Projects per year
The use of AI in the creative arts has become so sophisticated that computer-generated work is difficult to distinguish from purely human-created work. Such development raises questions over whether AI-generated works are copyright pro-tected or not, and who should own the copyright: the AI itself, the maker of the AI system, the user of the AI system, or no-one. The paper explores the two main normative arguments against according copyright protection to AI-generated works: firstly, that a work must be created by a natural person and that thus AI-generated works cannot be protected; and secondly, that many AI-generated works lack originality. Whether a work is generated solely by an AI or created with assistance from an AI, there is a good chance that it will lack originality, meaning that many AI-generated works should not be protected by copyright. However, the paper outlines the position that AI-generated works will get copyright protection to some extent, despite the normative arguments against this. The paper identifies three main reasons why AI-generated works will get protection: the difficulty of telling AI-generated and human-authored works apart; the economic, political, and practical arguments in favour of the protection of AI works; and finally, the legal uncertainty surrounding AI-generated works, which supports their protection. These points challenge both of the normative arguments against giving protection to AI-generated works. There is also a possibility that if AI-generated works are not protected by copyright, rightsholders will turn to alternative protection measures, such as private ordering and changing business methods, which will extend the protection offered to such works beyond copyright’s normal scope.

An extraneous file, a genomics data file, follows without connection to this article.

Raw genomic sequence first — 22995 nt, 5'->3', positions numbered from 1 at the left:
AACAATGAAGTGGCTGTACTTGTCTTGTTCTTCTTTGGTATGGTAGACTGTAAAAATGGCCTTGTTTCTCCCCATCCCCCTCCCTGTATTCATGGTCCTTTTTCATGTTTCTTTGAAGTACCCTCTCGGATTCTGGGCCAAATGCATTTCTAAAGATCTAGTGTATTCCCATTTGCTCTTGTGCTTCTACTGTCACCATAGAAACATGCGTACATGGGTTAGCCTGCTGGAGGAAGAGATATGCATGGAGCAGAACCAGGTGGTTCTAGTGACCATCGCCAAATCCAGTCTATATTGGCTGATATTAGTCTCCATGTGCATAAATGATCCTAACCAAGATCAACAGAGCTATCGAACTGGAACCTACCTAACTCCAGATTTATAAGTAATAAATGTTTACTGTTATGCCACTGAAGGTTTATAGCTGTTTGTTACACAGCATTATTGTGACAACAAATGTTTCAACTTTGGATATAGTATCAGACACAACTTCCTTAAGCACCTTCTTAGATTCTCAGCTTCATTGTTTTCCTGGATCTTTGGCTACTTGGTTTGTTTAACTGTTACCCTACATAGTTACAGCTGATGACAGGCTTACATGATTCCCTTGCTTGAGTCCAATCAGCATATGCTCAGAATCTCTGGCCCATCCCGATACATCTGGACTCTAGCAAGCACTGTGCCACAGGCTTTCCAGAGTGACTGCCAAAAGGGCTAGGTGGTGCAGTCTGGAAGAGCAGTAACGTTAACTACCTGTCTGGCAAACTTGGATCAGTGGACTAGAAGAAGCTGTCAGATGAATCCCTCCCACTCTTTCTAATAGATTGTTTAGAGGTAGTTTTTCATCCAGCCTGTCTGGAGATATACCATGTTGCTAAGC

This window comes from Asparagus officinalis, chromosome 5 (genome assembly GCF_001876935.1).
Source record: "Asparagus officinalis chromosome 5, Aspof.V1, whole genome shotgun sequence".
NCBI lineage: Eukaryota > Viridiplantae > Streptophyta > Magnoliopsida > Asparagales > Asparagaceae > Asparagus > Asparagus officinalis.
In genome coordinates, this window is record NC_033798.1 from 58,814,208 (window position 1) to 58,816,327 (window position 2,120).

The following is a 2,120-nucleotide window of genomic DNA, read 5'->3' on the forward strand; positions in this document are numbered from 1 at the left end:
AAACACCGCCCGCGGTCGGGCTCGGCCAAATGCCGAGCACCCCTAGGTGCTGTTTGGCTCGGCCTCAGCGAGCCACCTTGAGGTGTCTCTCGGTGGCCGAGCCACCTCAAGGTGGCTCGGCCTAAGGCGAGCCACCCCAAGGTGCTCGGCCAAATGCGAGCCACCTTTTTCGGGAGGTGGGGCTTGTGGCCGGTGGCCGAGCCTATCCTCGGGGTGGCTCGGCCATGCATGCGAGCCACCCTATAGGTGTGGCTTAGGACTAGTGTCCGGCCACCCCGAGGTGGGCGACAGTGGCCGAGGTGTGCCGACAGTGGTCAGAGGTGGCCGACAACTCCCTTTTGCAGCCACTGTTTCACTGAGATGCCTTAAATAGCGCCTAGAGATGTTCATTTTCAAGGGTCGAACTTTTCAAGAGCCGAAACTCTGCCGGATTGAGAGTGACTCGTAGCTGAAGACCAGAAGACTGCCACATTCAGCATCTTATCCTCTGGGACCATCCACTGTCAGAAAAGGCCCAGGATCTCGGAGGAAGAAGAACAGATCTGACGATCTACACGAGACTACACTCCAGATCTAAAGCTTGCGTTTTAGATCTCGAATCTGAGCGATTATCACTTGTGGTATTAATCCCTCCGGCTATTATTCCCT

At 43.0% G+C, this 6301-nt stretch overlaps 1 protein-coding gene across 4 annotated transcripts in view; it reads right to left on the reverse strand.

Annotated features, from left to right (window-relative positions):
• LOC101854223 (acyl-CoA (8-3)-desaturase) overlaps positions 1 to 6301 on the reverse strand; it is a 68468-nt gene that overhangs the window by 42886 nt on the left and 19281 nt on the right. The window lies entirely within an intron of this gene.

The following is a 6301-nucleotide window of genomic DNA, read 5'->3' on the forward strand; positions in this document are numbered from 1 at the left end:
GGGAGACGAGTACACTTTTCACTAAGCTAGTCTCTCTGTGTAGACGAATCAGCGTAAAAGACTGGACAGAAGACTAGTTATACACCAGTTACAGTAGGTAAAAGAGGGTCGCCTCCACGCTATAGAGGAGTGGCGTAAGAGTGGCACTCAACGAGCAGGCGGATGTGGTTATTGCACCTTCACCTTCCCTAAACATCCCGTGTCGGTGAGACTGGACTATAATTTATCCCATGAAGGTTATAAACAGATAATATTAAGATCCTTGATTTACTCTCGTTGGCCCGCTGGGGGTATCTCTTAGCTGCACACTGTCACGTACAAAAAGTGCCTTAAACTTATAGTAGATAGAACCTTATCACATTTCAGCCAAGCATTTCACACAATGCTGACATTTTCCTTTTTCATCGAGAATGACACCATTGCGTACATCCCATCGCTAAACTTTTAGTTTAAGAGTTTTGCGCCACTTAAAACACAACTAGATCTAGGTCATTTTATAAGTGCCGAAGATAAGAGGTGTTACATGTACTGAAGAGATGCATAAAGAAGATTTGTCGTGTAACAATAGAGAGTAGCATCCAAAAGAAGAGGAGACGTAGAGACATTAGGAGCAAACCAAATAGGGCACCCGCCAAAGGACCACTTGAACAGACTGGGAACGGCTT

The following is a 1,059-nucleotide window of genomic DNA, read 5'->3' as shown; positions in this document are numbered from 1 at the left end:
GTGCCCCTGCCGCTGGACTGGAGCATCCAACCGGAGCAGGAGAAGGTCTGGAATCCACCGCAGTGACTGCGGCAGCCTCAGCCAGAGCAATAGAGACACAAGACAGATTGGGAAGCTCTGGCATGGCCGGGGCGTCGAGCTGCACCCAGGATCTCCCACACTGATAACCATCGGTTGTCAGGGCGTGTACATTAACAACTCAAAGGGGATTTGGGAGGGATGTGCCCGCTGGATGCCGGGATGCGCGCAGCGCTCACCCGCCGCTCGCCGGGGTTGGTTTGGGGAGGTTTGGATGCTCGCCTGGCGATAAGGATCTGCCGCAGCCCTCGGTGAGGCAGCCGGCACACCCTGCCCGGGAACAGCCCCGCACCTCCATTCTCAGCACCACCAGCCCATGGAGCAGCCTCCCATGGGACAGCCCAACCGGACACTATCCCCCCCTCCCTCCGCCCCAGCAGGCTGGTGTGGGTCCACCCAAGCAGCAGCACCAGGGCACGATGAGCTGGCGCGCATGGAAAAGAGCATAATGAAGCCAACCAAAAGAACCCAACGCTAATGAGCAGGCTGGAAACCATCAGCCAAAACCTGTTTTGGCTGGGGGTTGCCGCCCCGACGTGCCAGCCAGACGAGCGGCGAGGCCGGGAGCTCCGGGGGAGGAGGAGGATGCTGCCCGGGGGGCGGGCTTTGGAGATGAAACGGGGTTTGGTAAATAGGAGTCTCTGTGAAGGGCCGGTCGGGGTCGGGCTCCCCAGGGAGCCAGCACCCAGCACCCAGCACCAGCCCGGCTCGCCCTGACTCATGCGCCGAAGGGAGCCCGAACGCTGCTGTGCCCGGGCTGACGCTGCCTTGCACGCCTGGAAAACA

|Trade journal||AIDA : Annali italiani del diritto d'autore, della cultura e dello spettacolo|
|Publication status||Published - 2020|
|MoE publication type||A1 Journal article - refereed|
01.07.2018 → 31.12.2022
Project: Externally funded project